By Bruce Epperly
I grew up in a small town Baptist church in the 1950s. We regularly sang hymns like "Just as I Am Without One Plea," "Give Me That Old Time Religion," "Power in the Blood," and "The Old Rugged Cross." We knew that Jesus died for our sins, we memorized Bible verses, and we competed with one another for prizes in Bible drills. Now I've come a long way since those childhood days in King City, California. But, the faith of my childhood is still real to me. I recall "coming forward" during a revival meeting led by Leonard Eilers, a cowboy evangelist who spent a week at our church one summer. I'm pretty sure that he wrote the revival theme song, "The Roundup for God," since I can't find it on Google. I recall him singing "Put your foot in the stirrup/ Climb up on the horse/ The Roundup for God is On," as I walked to the front of the church to accept Jesus as my personal savior in 1960.
The country folk of Community Baptist Church were plainspoken and generous. They, no doubt, suspected the orthodoxy of the Methodists and Episcopalians, and had their doubts about the Catholics; but their faith, basic as it was, with no frills, helped them face sickness, aging, and death. They believed that God had a place for them in heaven, and that gave them courage and strength to face cancer, diabetes, and heart disease. Their simple, unadorned faith was a far cry from the polarizing and angry fundamentalist preachers I often see on television.
Now, while I'm quite ambivalent about fundamentalism and its dualisms of saved and unsaved, heaven and hell, and righteous and unrighteous (and I'll get to that), I am grateful for a childhood religion that enabled me to learn the Bible and experience God as real for the first time. Although I've had to unlearn quite a bit in relationship to homosexuality and eternal damnation, my Bible-believing roots prepared me to stretch my theological wings later in life.
By the time I was a teenager, I had outgrown my childhood religion. Its god was too parochial, too narrow-spirited, and too limited for a precocious teen who found inspiration in Whitman, Thoreau, Taoism, Timothy Leary, Carlos Castaneda's "Don Juan," and the Upanishads. But, I still claim to be a biblical Christian and now see the Bible as a source of open-spirited and life-changing spiritual affirmations. I doubt if I would be a progressive Christian today apart from the simple faith and faithful folks of my childhood.
Fundamentalism still speaks to many people today because of its simplicity. The formula is easy: accept Jesus as your savior and you will be saved; confess your sins and you will be forgiven. While fundamentalists believe many things beyond scripture, their mantra is "the Bible says it, I believe it, and that settles it." Authority is simple and clear: just read the Bible, the clearly written directions. And that's where we part company, despite my gratitude for those who nurtured my childhood faith. Fundamentalists like simplicity, but God cannot be confined by a word, a book, an experience, or a doctrine. God is more than we can imagine, yet as close as our next breath.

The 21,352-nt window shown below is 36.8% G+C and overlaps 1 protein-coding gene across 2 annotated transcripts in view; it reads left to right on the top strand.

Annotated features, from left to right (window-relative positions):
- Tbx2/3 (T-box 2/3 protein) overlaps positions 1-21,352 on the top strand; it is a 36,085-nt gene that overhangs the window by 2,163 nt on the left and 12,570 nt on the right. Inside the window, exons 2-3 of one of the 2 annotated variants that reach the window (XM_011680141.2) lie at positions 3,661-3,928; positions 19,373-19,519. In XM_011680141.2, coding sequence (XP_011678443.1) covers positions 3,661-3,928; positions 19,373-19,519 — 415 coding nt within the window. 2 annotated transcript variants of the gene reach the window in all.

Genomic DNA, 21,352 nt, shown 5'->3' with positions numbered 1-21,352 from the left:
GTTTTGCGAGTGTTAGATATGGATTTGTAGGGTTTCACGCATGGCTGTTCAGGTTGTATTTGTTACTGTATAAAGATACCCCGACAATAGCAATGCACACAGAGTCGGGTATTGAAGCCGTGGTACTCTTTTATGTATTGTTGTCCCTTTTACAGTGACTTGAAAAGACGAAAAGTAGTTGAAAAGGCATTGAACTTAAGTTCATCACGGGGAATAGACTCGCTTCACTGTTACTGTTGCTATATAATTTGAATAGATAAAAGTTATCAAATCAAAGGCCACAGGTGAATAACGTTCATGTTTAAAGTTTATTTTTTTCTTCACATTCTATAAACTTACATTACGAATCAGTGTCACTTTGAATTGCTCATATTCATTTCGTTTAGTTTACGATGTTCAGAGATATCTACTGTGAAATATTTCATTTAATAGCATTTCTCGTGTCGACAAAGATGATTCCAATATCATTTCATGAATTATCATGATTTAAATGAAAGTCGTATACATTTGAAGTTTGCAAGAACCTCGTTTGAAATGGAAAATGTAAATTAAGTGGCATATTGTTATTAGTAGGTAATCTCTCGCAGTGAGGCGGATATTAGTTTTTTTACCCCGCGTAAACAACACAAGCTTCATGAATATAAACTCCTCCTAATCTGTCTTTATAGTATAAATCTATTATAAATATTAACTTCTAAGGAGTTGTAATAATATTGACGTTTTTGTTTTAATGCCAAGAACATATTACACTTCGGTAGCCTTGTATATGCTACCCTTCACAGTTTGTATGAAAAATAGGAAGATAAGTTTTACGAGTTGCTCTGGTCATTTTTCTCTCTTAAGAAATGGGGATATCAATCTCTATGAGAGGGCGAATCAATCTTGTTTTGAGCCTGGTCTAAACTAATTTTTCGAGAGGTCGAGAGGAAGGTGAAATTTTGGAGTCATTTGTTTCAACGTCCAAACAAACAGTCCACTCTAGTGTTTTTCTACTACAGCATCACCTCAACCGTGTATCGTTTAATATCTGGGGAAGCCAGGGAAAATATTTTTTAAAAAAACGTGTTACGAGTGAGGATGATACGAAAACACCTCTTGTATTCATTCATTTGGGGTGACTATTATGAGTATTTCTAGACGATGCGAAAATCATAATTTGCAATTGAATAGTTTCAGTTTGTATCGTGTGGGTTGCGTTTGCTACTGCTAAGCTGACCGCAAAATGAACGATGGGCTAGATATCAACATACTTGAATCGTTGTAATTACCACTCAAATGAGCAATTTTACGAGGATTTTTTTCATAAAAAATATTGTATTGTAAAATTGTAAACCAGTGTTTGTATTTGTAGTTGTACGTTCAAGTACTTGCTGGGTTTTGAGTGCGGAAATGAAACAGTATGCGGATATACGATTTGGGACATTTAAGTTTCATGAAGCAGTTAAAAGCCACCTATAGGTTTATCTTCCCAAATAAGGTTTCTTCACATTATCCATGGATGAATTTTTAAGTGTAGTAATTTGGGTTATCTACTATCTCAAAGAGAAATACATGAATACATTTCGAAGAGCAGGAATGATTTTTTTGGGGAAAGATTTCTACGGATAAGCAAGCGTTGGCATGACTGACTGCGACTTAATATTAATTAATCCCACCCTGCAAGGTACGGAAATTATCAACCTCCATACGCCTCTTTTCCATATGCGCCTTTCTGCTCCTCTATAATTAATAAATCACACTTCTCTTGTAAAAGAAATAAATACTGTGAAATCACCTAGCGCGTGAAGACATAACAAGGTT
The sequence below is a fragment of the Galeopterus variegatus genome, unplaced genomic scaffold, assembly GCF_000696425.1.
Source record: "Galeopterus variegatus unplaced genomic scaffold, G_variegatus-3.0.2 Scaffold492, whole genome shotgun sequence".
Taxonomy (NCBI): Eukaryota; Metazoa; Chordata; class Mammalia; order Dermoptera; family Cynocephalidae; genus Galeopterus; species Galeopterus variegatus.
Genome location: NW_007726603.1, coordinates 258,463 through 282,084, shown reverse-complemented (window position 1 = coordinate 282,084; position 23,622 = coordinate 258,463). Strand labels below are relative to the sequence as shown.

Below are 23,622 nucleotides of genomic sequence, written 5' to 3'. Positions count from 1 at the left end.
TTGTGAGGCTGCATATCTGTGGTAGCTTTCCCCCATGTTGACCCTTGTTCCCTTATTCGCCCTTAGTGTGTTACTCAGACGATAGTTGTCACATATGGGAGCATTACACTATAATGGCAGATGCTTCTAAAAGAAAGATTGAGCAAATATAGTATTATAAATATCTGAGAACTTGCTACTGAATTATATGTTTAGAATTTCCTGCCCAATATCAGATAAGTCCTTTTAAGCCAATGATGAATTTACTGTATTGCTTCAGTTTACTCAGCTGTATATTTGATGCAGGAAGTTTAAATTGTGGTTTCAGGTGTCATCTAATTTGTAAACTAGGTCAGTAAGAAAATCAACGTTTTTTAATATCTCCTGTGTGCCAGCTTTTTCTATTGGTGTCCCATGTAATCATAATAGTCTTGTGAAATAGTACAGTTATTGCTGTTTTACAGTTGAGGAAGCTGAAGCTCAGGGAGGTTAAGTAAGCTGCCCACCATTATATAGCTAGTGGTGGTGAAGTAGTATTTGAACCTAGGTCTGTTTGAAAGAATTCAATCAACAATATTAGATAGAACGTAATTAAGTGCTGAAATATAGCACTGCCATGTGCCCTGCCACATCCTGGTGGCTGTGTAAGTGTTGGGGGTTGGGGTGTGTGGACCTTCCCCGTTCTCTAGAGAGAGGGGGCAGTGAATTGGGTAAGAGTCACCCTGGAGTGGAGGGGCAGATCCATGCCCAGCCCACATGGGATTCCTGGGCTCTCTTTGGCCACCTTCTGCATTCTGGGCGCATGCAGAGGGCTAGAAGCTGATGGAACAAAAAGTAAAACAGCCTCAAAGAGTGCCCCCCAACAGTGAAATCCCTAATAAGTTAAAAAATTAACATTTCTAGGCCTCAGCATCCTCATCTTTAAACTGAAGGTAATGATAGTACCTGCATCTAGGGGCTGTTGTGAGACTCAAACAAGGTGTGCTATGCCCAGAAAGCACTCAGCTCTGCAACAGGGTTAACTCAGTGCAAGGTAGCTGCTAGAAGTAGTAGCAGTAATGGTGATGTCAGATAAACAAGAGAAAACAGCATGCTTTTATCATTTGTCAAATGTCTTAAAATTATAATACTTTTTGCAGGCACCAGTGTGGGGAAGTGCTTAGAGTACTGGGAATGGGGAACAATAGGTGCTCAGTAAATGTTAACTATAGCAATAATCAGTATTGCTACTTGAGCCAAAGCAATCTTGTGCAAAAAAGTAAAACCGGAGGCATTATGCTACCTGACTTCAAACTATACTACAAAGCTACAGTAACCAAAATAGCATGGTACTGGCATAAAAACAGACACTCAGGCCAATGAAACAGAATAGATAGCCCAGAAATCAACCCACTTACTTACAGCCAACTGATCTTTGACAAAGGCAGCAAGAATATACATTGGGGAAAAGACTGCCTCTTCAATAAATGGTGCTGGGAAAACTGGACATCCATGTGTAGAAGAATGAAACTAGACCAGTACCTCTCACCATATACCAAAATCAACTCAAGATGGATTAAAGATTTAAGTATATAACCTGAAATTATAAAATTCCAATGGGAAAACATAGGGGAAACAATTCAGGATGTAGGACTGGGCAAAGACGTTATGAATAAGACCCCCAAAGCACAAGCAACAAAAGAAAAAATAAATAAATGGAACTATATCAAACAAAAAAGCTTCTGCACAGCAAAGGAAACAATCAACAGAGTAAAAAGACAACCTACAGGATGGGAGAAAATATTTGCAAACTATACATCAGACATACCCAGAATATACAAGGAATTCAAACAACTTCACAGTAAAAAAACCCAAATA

I recall once seeing a jar of instant coffee on the cover of a book entitled Instant Answers for the King's Kids. Well, I don't like instant coffee, and instant answers don't satisfy a mind steeped in interfaith dialogue, pluralism, and quantum physics. I like my theology like my coffee, rich and strong -- Peet's or Green Mountain or Starbucks. Life is more than formula, and though many things in life are simple, honest theological seekers have to respond, as they seek to understand faith in a pluralistic, post-modern age, with the words, "It's complicated!"
Fundamentalists have a low tolerance for ambiguity. The Bible they believe in is clear, straightforward, inerrant, and has a solution for every problem. But, the Bible I trust is anything but simple and straightforward; it's complex, many-faceted, contradictory, and defies proof texting by liberals and conservatives alike. Fundamentalists are certain salvation is limited; yet a clear reading of some passages supports universal salvation. "God will be all in all" or "Just as all died in Adam, all will be made alive in Christ" are explained away as applying only to believers. Passages on homosexuality are accentuated among fundamentalists as if it's the greatest abomination to God and humankind, while the more frequent passages on economic injustice and neglect of the immigrant and the vulnerable are downplayed. Fundamentalists harp on a six-day, young-earth creation, when the evidence points to a multi-billion year process of evolution.